Wednesday, June 9, 2004 at 3:46 PM
A high point has been reached for a unique Cleveland housing project. The Arbor Park development is two-thirds complete and there are more applicants than units available in the low-income development. For this east-side complex, more than just the bottom line is at stake. As part of Making Change: Reinventing our Economy, ideastream's Shula Neuman reports.
When you look out the living room window of one of the new apartments of Arbor Park, you'll see a picturesque view of a front lawn or a playground. You can see everyone who parks in front of your unit and then greet them as they walk up the path directly to your front door. While none of that may sound terribly impressive, it's a big change from the apartment you would have seen just four years ago on the very same tract of land when it was known as Longwood. Christina Alletto is president of the Finch Group, the company that developed and manages Arbor Park. She says having a front door that opens onto the street is more than a convenience.
Christina Alletto: And the idea was to create space that was nice, that people could take ownership of because it's by definition that this is my door and my space.
Along the same lines, each block of the townhouse-style apartments surround a courtyard that is accessible only by the people who live in the units. Alletto says many of the complex's special features were the result of multiple focus groups that the Finch Group organized with both residents and non-residents of Longwood.
Christina Alletto: And the one thing we said to residents was, "Imagine, if you will, that you can take a clean sheet of paper - there's no restrictions - what's important to you, what would you want to see?" and started to condense it and we came back with, OK, security's very important. Being able to wash your clothes is very important in your own home.
Other must haves include storage space, garbage disposals, large refrigerators and high quality plumbing and electrical fixtures. The residents pretty much got what they asked for, Alletto says. Cleveland City Council President Frank Jackson also got what he wanted: federal funding for the new, low-income housing in his ward to replace the dilapidated Longwood.
Frank Jackson: Now, there were a lot of knuckleheads that got evicted because they needed to be. Good people who were there were not displaced and as they do the phases of long, they move people around so that everyone who was a good tenant in good standing will eventually be in one of the new units.
In working out the $111 million deal to construct Arbor Park, Jackson requires any contractors involved in building it to employ people who lived in Longwood, or at least in the Central Neighborhood, or at least in the city.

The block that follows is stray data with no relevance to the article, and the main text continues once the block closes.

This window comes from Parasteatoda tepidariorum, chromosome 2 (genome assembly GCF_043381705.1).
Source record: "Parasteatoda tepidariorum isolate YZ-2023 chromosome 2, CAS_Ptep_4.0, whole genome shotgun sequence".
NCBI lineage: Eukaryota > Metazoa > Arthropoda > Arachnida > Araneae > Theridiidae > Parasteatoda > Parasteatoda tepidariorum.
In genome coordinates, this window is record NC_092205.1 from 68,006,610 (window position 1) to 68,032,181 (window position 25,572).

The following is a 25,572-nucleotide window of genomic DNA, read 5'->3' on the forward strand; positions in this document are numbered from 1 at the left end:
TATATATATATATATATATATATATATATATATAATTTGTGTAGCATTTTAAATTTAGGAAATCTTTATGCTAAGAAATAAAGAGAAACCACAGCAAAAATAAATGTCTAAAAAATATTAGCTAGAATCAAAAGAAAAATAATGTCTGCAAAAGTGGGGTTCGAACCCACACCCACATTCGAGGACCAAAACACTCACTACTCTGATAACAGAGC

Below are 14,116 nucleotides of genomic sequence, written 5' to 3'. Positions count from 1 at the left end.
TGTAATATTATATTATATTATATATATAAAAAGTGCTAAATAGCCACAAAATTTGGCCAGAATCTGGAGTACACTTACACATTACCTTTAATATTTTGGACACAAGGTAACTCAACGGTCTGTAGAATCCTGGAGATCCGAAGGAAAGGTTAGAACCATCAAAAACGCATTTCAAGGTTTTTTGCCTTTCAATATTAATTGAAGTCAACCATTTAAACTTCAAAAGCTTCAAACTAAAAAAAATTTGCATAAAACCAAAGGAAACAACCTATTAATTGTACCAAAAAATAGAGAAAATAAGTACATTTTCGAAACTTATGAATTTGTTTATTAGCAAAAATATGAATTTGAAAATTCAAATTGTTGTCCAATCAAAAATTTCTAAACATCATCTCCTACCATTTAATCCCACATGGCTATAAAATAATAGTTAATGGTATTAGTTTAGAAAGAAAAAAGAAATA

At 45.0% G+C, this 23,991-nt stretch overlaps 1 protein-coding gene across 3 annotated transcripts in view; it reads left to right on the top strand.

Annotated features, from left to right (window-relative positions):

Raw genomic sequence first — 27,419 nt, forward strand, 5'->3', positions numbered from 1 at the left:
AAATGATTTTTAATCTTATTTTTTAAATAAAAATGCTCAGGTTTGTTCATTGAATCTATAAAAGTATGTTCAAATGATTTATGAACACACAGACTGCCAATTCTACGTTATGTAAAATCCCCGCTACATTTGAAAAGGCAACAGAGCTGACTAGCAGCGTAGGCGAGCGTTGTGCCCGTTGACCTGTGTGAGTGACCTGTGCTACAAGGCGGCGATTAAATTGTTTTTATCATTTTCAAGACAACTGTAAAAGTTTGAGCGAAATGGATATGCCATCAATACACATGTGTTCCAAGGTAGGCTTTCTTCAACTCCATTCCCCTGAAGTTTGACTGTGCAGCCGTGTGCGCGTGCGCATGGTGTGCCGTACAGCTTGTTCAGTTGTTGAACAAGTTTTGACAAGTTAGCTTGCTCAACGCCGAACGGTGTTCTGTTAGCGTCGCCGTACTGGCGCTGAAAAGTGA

Frank Jackson: I don't begrudge anyone making money as long as it's legal. And so if in fact people want to come to Central and make money then I believe that they have an obligation to leave some of it there - that obligation is in terms of contracts and who they hire.
Marous Brothers Construction hired John Torres to oversee that the company fulfill that obligation. As general contractor for Arbor Park, Marous Brothers has 11% of its workforce from the city Torres says, which beats the 10% goal. He says even though most local hires lacked a construction background, the experience has been worthwhile and he's pretty sure Marous Brothers will continue hiring local and minority workers on future projects.
John Torres: When you offer residents to rebuild their own life, so to speak, whether it's the fact that they have employment and-or they're doing work right where they live, or at least close by. And I'm sure a lot of them drive by and say, "This is what I built." So there's ownership that comes along with that.
That sense of ownership - by both construction workers as well as residents - makes the development's managers hopeful that it won't disintegrate over time the way Longwood did. But according to St. Louis-based developer Richard Baron, Arbor Park will face an uphill battle in maintaining its quality simply because it is exclusively low-income housing.
Richard Baron: Segregating people by income is a bad idea.
Baron says mixed-income housing tends to be much more successful and have more staying power. He's observed this from his work in Atlanta, St. Louis and Cleveland's Hough neighborhood.
Richard Baron: The kind of social structure that you find in an area, in a neighborhood that has a variety of a different types of individuals and families living there, and the kind of support, for example, that those families will give to a local school. All of the things that one hopes will happen in any neighborhood tend to be less likely to happen in a low income neighborhood.
Wesley Finch, chairman of Finch Group, which manages Arbor Park, says his company has taken precautions to minimize the risk and maintain the complex's stability. He says residents' apartments are routinely monitored for cleanliness and for any signs that a house is being illegally shared. What's more Finch Group has agreed to a 15 year management commitment to maintain Arbor Park exactly as it is today. Finch says what really helps is that people are clamoring to live there.
Wesley Finch: As opposed to people who have to live there, that is the best way to maintain the property. It will allow both the landlord as well as their neighbors to keep a lot of pressure on residents who do not maintain the property.
For now, Arbor Park is still new and unmarred by trouble. And there are signs that other entities have faith in the development's potential, starting with the Dave's supermarket is to open in a nearby shopping plaza. In Cleveland, Shula Neuman, 90.3.